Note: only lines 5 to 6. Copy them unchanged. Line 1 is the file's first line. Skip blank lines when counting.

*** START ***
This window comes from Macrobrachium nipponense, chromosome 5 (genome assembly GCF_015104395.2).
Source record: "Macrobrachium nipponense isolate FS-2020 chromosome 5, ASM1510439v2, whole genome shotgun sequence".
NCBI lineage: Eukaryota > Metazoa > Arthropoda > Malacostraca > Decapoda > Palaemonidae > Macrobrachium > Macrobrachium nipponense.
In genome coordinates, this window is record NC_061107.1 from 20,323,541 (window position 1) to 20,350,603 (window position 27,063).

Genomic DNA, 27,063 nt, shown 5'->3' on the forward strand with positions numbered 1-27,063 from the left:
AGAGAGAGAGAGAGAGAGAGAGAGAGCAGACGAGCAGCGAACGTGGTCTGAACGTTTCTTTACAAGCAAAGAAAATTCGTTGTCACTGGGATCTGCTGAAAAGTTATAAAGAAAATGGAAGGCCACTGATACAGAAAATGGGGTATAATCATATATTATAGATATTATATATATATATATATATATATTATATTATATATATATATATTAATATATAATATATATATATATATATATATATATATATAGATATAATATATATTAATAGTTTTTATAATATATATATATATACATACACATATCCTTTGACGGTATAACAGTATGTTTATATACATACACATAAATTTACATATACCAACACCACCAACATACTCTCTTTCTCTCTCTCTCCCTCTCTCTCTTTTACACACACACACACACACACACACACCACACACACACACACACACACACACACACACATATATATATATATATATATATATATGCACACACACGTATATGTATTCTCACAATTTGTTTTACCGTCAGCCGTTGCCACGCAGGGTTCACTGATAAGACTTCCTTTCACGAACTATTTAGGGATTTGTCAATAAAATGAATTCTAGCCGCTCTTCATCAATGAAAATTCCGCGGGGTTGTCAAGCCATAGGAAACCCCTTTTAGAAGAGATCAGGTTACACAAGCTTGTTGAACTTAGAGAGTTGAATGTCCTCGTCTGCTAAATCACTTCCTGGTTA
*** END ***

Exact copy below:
Genomic DNA, 27,063 nt, shown 5'->3' on the forward strand with positions numbered 1-27,063 from the left:
AGAGAGAGAGAGAGAGAGAGAGAGAGCAGACGAGCAGCGAACGTGGTCTGAACGTTTCTTTACAAGCAAAGAAAATTCGTTGTCACTGGGATCTGCTGAAAAGTTATAAAGAAAATGGAAGGCCACTGATACAGAAAATGGGGTATAATCATATATTATAGATATTATATATATATATATATATATATTATATTATATATATATATATTAATATATAATATATATATATATATATATATATATATATAGATATAATATATATTAATAGTTTTTATAATATATATATATATACATACACATATCCTTTGACGGTATAACAGTATGTTTATATACATACACATAAATTTACATATACCAACACCACCAACATACTCTCTTTCTCTCTCTCTCCCTCTCTCTCTTTTACACACACACACACACACACACACACCACACACACACACACACACACACACACACACATATATATATATATATATATATATATGCACACACACGTATATGTATTCTCACAATTTGTTTTACCGTCAGCCGTTGCCACGCAGGGTTCACTGATAAGACTTCCTTTCACGAACTATTTAGGGATTTGTCAATAAAATGAATTCTAGCCGCTCTTCATCAATGAAAATTCCGCGGGGTTGTCAAGCCATAGGAAACCCCTTTTAGAAGAGATCAGGTTACACAAGCTTGTTGAACTTAGAGAGTTGAATGTCCTCGTCTGCTAAATCACTTCCTGGTTA